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Church Sound: Using Various Types of Equalization

A straightforward breakdown of these versatile tools
This article is provided by Jeremy Carter.

Equalization (EQ) can be used to do a lot of things. Some of these things are very basic, while others are kind of exotic.

In this post, we will focus on the most typical uses for the different kinds of EQ in a pro audio/live sound environment.

Also keep in mind that as we progress into the digital age, these EQs may not be separate pieces of hardware in an equipment rack.

They may be options in a menu in a system processor, digital console, effects unit, or computer plug-in. But the function and purpose is exactly the same.



1) Crossover filters and system processor settings
2) Channel strip high-pass filter (HPF)
3) Driver (loudspeaker) protection



1) Channel strip EQ (i.e.,3- or 4-band EQ)
2) Equal loudness curve correction (see this article on Fletcher-Munson)
3) Tone correction on instrument amplifiers and preamps



1) Ringing out monitors (feedback control)
2) System toning (see this article on Tuning vs Toning by Bob McCarthy)
3) Also used as a channel insert for more control
4) And, can be used in a compressor’s side-chain for use as a de-esser



1) System tuning (a.k.a , “room EQ”)
2) Channel strip EQ (on more advanced consoles)
3) Feedback control in monitors or as a channel insert



1) Tight feedback control for monitors
2) Channel insert for precise control on a specific input
3) Group insert for precise control on a group of inputs (lavalier mics, for example)



1) Extra level of feedback protection in a fast-paced stage turnover environment (such as a festival or open-mic night)
2) Channel insert on a specific input
3) Group insert for precise control on a group of inputs (lavalier mics, for example)

Caution should be exercised where it concerns auto feedback busters. There are several concerns:

The more inexpensive models and some of the earlier versions of the technology can truly do some horrific things to the sound. Yes, they may actually kill some feedback, but what else does it kill? Your frequency response, good tone, and phase response, for starters.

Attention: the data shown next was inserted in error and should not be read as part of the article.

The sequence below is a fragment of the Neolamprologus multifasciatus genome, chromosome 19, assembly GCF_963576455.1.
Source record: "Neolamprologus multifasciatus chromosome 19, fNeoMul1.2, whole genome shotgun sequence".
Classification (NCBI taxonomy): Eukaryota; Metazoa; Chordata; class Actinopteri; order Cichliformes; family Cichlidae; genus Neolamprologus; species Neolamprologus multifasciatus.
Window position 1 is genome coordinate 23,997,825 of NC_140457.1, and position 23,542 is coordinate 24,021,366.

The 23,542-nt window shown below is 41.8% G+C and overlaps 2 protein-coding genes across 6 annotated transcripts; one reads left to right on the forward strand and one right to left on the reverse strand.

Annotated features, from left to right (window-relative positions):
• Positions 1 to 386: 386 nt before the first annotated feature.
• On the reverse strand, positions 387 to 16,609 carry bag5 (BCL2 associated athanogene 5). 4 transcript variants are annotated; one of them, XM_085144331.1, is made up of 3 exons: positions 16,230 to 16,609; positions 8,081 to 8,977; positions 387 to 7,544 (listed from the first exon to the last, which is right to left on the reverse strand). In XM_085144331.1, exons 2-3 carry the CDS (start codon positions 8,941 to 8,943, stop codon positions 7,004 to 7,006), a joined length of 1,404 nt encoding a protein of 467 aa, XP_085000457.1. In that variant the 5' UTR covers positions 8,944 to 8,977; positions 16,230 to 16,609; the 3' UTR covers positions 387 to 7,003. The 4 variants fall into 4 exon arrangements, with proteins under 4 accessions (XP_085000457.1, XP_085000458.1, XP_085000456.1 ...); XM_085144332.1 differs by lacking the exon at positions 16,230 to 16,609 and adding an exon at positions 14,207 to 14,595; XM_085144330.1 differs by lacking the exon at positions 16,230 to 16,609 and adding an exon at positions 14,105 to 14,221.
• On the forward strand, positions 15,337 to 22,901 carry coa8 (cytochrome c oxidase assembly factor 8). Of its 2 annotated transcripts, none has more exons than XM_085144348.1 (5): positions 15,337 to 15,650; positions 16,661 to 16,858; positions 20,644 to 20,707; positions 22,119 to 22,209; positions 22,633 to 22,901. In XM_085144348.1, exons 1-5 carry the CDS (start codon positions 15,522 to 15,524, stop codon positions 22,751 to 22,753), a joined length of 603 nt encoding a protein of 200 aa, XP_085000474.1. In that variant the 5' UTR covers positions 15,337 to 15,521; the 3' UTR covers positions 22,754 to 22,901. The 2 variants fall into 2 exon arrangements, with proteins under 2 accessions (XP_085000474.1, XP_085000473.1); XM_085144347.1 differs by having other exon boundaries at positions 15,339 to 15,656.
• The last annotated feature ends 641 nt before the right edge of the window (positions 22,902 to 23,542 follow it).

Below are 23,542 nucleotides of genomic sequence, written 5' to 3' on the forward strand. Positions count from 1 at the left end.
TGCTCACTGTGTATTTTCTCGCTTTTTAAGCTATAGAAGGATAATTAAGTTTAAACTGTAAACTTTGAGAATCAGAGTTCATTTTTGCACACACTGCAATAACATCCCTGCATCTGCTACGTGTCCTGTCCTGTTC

Just because they are so-called “smart” devices, it doesn’t mean they are. Do they know the difference between feedback and certain legitimate musical sounds? NO. In fact, any source that has a pure, steady fundamental pitch without a lot of harmonics is going to get cut by the device.

They can do a lot of things without you being aware of it. Because they auto-sense and auto-engage filters, they can do things when you’re not paying attention. And why would you pay attention? There’s probably a million other things going on at the stage that need your attention!

So because auto feedback devices can be fairly destructive, you should be cautious with them. I know a lot of the pro audio world just outright bans them from the premises. (Seriously!) If you do feel you need one, follow these rules:

1) Stick to the really good ones. Shure and Peavey units are particular standouts.

2) Use them primarily on speaking microphone inputs or groups – they seem to do a really good job there. Try to avoid using them on master monitor sends, and absolutely refuse to use them on the house mix. That’s just the wrong tool for the job.

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Jeremy Carter is a veteran of the pro audio industry with extensive experience designing and operating church audio, video, and lighting systems. Learn more at Sound Sessions.

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